A bit of pressure from a new shrinking, sponge-like gel is all it takes to turn transplanted unspecialized cells into cells that lay down minerals and begin to form teeth.
The bioinspired gel material could one day help repair or replace damaged organs, such as teeth and bone, and possibly other organs as well, scientists from the Wyss Institute for Biologically Inspired Engineering at Harvard University, Harvard School of Engineering and Applied Sciences (SEAS), and Boston Children's Hospital report recently in Advanced Materials.
"Tissue engineers have long raised the idea of using synthetic materials to mimic the inductive power of the embryo," said Don Ingber, M.D., Ph.D., Founding Director of the Wyss Institute, Judah Folkman Professor of Vascular Biology at Harvard Medical School, Professor of Bioengineering at SEAS, and senior author of the study. "We're excited about this work because it shows that it really is possible."
Embryonic tissues have the power to drive cells and tissues to specialize and form organs. To do that, they employ biomolecules called growth factors to stimulate growth; gene-activating chemicals that cause the cells to specialize, and mechanical forces that modulate cell responses to these other factors.
But so far tissue engineers who want to build organs in the laboratory have employed only two of the three strategies—growth factors and gene-activating chemicals. Perhaps as a result, they have not yet succeeded in producing complex three-dimensional tissues.
A few years ago, Ingber and Tadanori Mammoto, M.D., Ph.D., Instructor in Surgery at Boston Children's Hospital and Harvard Medical School, investigated a process called mesenchymal condensation that embryos use to begin forming a variety of organs, including teeth, cartilage, bone, muscle, tendon, and kidney.
In mesenchymal condensation, two adjacent tissue layers—loosely packed connective-tissue cells called mesenchyme and sheet-like tissue called an epithelium that covers it—exchange biochemical signals. This exchange causes the mesenchymal cells to squeeze themselves tightly into a small knot directly below where the new organ will form.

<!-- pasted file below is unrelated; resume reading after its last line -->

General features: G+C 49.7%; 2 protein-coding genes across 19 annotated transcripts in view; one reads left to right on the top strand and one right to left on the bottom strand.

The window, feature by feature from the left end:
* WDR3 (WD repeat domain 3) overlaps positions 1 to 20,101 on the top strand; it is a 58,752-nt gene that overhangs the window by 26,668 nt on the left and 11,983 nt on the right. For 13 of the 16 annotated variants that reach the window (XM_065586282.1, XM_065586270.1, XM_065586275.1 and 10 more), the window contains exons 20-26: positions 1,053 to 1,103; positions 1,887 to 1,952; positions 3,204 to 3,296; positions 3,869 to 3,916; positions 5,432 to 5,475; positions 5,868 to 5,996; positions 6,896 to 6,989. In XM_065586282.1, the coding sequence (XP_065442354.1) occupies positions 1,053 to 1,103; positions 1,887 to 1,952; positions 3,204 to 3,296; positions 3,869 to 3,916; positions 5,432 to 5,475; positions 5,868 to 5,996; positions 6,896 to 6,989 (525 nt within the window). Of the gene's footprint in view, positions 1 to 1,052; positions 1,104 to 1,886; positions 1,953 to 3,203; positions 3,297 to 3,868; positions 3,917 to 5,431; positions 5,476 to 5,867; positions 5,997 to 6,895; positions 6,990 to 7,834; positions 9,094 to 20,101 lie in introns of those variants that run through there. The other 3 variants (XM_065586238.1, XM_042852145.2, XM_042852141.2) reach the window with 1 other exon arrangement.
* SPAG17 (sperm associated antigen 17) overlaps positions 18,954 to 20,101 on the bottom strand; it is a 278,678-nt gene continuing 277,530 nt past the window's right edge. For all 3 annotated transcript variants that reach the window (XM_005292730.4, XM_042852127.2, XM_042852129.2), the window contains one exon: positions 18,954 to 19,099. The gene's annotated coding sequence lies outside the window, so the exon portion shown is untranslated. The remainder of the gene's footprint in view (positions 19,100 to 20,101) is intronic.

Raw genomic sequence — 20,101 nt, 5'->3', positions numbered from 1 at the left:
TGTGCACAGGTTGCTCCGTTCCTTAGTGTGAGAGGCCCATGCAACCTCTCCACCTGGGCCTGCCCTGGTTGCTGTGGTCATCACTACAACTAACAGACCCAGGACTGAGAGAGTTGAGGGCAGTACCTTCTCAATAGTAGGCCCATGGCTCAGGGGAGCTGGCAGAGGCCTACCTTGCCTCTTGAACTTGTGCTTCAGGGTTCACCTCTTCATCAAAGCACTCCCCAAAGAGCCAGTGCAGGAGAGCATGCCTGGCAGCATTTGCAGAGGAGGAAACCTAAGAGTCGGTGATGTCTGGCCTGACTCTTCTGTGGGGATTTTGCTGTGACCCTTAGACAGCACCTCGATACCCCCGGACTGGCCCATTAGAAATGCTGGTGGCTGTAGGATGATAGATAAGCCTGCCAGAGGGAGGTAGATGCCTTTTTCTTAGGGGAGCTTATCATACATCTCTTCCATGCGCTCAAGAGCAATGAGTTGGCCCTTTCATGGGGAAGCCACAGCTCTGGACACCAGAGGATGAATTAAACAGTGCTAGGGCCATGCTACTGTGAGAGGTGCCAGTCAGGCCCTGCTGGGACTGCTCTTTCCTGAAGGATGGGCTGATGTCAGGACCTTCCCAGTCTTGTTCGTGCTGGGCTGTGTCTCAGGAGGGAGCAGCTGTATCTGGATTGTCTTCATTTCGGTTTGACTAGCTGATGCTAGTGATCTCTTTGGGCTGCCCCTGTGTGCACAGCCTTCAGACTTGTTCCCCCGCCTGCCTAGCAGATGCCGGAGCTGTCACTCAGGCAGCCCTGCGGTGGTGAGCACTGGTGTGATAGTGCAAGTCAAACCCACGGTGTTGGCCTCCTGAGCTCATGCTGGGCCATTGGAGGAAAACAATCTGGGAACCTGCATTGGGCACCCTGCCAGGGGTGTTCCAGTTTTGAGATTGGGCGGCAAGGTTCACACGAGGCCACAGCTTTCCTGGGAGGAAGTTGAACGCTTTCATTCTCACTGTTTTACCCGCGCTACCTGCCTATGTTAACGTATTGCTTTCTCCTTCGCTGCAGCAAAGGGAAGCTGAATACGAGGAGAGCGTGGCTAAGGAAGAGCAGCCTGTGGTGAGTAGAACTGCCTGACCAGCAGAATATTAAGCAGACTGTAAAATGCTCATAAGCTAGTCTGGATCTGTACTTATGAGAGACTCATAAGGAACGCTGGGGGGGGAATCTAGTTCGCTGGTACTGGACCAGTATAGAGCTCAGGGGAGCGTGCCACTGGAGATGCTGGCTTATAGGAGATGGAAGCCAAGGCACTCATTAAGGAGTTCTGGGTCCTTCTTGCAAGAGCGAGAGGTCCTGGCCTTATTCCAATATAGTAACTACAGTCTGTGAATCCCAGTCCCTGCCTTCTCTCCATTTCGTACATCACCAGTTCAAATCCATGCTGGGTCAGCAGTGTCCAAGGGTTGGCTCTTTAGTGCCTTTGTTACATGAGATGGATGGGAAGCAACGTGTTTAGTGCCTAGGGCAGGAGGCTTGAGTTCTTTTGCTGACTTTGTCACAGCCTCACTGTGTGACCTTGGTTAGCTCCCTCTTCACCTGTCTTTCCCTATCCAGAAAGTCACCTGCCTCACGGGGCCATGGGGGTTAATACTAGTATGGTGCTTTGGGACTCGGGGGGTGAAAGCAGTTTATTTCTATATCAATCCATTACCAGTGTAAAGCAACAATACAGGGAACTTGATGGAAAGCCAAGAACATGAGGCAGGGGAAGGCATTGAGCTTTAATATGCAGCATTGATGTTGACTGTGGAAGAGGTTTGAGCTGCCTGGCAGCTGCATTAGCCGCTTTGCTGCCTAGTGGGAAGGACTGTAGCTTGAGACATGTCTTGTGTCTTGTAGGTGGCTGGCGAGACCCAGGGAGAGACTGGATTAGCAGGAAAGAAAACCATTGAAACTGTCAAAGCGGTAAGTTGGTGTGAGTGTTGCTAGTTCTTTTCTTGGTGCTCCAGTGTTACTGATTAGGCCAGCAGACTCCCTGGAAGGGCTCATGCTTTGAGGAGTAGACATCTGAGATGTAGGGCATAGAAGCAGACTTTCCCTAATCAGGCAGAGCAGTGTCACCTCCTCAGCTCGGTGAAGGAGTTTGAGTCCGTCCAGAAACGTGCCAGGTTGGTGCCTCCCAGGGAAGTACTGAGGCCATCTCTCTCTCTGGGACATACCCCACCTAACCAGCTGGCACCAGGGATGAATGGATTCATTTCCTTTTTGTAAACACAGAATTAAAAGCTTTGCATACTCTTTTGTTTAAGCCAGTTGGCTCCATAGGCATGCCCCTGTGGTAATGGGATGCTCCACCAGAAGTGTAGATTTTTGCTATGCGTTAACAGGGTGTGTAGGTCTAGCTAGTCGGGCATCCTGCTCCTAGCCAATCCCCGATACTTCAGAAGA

By examining tissues isolated from the jaws of embryonic mice, Mammoto and Ingber showed that when the compressed mesenchymal cells turn on genes that stimulate them to generate whole teeth composed of mineralized tissues, including dentin and enamel.
Inspired by this embryonic induction mechanism, Ingber and Basma Hashmi, a Ph.D. candidate at SEAS who is the lead author of the current paper, set out to develop a way to engineer artificial teeth by creating a tissue-friendly material that accomplishes the same goal. Specifically, they wanted a porous sponge-like gel that could be impregnated with mesenchymal cells, then, when implanted into the body, induced to shrink in 3D to physically compact the cells inside it.
To develop such a material, Ingber and Hashmi teamed up with researchers led by Joanna Aizenberg, Ph.D., a Wyss Institute Core Faculty member who leads the Institute's Adaptive Materials Technologies platform. Aizenberg is the Amy Smith Berylson Professor of Materials Science at SEAS and Professor of Chemistry and Chemical Biology at Harvard University.
They chemically modified a special gel-forming polymer called PNIPAAm that scientists have used to deliver drugs to the body's tissues. PNIPAAm gels have an unusual property: they contract abruptly when they warm.
But they do this at a lukewarm temperature, whereas the researchers wanted them to shrink specifically at 37°C—body temperature—so that they'd squeeze their contents as soon as they were injected into the body. Hashmi worked with Lauren Zarzar, Ph.D., a former SEAS graduate student who's now a postdoctoral associate at Massachusetts Institute of Technology, for more than a year, modifying PNIPAAm and testing the resulting materials. Ultimately, they developed a polymer that forms a tissue-friendly gel with two key properties: cells stick to it, and it compresses abruptly when warmed to body temperature.
As an initial test, Hashmi implanted mesenchymal cells in the gel and warmed it in the lab. Sure enough, when the temperature reached 37°C, the gel shrank within 15 minutes, causing the cells inside the gel to round up, shrink, and pack tightly together.
"The reason that's cool is that the cells are alive," Hashmi said. "Usually when this happens, cells are dead or dying."
Not only were they alive—they activated three genes that drive tooth formation.
To see if the shrinking gel also worked its magic in the body, Hashmi worked with Mammoto to load mesenchymal cells into the gel, then implant the gel beneath the mouse kidney capsule—a tissue that is well supplied with blood and often used for transplantation experiments.
The implanted cells not only expressed tooth-development genes—they laid down calcium and minerals, just as mesenchymal cells do in the body as they begin to form teeth.
"They were in full-throttle tooth-development mode," Hashmi said.
In the embryo, mesenchymal cells can't build teeth alone—they need to be combined with cells that form the epithelium. In the future, the scientists plan to test whether the shrinking gel can stimulate both tissues to generate an entire functional tooth.
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